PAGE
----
Have you been eating mindlessly for, well, as long as you can remember? If so, you’re probably overdue for a nutrition makeover. Here’s why: Eating different types of nutritious foods—in the right quantities—can help protect mature women against heart disease and osteoporosis.
While new information on what’s good for you seems to change often, experts agree on these constants of sound nutrition:
- Eat a variety of foods.
- Focus on vegetables, fruits and grains.
- Choose a low-cholesterol diet.
- Monitor the saturated fat content.
- Eat to maintain a healthy body weight.
Value in variety
A good way to ensure variety is to choose foods each day from the five major food groups listed below. Your lifestyle, genetics and other conditions, such as menopause, can also affect nutritional needs.
Ask your healthcare provider to develop a personalized eating plan, incorporating:
- vegetables: 4 to 5 servings
- fruits: 4 to 5 servings
- bread, cereals, rice, pasta (at least half of them whole-grain): 5 to 10 servings
- low-fat milk, yogurt, cheese: 2 to 3 servings
- meat, poultry, fish, dried beans/peas, eggs, nuts: 5 to 6 ounces of animal protein or 1 to 1½ cups beans
Fill up on fiber
Women should eat fruits, vegetables and whole grains to meet the recommended daily level of 20 to 35 grams of fiber. Fruits and vegetables contain some important vitamins, such as A, C and folic acid. A fiber-rich diet ensures bowel regularity, helps reduce high cholesterol and can lower colon cancer risk. Fiber comes in two forms—insoluble and soluble. Insoluble fiber is found mostly in whole-grain products, vegetables and fruit. Plentiful sources of soluble fiber include legumes, many vegetables and fruits, rice, corn and oat bran.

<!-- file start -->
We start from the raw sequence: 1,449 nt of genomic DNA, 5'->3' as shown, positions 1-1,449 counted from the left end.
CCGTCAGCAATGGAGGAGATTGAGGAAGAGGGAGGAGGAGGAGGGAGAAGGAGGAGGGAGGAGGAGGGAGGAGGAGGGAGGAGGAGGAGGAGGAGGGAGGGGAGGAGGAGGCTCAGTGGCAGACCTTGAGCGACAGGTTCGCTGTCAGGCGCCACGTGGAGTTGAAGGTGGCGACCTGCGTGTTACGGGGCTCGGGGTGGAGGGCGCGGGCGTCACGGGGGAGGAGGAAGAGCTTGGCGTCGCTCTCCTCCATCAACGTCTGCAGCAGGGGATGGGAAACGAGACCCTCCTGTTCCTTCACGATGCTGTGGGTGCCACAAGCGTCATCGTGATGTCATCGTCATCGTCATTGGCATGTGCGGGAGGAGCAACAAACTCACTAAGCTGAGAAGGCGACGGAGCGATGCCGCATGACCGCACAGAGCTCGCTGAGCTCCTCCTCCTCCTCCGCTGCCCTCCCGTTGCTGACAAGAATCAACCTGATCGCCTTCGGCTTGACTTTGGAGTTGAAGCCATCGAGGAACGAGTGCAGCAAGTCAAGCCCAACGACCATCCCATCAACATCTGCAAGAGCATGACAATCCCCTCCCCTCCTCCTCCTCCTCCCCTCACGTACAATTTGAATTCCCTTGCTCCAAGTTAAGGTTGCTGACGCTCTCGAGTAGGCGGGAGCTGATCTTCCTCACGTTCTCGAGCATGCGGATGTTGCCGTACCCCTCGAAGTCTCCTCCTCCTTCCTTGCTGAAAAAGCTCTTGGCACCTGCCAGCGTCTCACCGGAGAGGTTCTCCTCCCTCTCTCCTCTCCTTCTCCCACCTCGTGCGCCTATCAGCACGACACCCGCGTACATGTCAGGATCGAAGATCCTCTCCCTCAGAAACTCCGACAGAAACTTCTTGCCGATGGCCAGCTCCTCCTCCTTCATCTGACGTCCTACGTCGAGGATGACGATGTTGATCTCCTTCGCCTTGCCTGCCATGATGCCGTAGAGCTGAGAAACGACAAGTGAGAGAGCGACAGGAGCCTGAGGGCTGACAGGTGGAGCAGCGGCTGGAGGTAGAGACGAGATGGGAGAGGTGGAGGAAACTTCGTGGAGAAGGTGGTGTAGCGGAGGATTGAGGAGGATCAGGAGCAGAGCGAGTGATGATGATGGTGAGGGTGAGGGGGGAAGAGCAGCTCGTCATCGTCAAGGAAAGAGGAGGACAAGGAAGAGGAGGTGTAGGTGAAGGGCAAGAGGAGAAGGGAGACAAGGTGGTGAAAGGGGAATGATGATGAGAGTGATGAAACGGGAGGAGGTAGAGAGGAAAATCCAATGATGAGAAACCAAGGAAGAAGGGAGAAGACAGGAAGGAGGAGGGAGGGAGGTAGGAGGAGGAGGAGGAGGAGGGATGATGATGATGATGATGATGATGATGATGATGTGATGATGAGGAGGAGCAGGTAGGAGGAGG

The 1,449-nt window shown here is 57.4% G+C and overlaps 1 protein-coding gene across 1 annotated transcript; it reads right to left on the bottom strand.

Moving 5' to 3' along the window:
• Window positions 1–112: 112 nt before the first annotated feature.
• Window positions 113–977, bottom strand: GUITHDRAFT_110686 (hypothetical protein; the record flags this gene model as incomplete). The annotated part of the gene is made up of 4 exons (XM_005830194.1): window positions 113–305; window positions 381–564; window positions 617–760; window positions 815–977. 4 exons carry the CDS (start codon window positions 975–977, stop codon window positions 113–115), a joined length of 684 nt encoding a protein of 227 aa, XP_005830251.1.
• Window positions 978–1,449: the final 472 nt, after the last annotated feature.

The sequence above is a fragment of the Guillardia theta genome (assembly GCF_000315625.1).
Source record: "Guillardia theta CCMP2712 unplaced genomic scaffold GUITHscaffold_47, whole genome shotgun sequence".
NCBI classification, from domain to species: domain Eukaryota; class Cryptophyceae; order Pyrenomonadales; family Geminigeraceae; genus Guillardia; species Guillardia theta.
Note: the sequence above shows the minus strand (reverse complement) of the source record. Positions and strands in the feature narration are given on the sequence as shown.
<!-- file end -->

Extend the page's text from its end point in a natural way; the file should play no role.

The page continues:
Improve your cholesterol levels
To protect against heart disease, your blood cholesterol level should be below 200 milligrams per deciliter. Levels between 200 and 239 mg/dL are considered borderline, and anything 240 or more is high.
To keep your levels in the healthy range, eat foods containing fewer than 300 mg of cholesterol a day. Cholesterol is found in animal food sources, such as egg yolks, dairy products, meat, poultry, shellfish and some processed products. Monitor your intake of foods high in saturated fat, the biggest culprit when it comes to raising cholesterol.
Choose fats wisely
Fat is a word women 40 and older fear, since it gets harder to lose weight as we age. For a healthy diet, keep total fat intake between 20 percent to 35 percent of calories and remember, the kinds of fat you eat are as important as how much.
There are three kinds of fat—saturated, polyunsaturated and monounsaturated. All have 9 calories per gram (compared to 4 calories per gram for protein or carbohydrate).
Saturated fat can make blood cholesterol levels skyrocket. On the other hand, polyunsaturated and monounsaturated fats may actually lower blood cholesterol levels.
The highest amounts of saturated fat are found in meat and dairy products, such as butter, ice cream and cheese. Coconut and palm kernel oils are also loaded with saturated fat.
The best sources for polyunsaturated fats are plant-based oils, such as sunflower, corn, soybean and safflower. Monounsaturated fats are most prevalent in olive, canola and peanut oils.
Watch your waist
Have your clothes become snug over the years? If you’ve put on weight, don’t rush to slash your calorie intake. It’s not always the best way to shed unwanted pounds. Women who eat fewer than 1,500 calories a day may find it harder to meet all their daily requirements.
Instead of eating less food, look for better alternatives. For example, low-fat milk, yogurt and cheese provide all the calcium and fewer calories than their full-fat counterparts. Soybeans are also an excellent source of calcium, and thanks to phytoestrogens, substances similar to estrogen, they may offer relief from hot flashes and depression.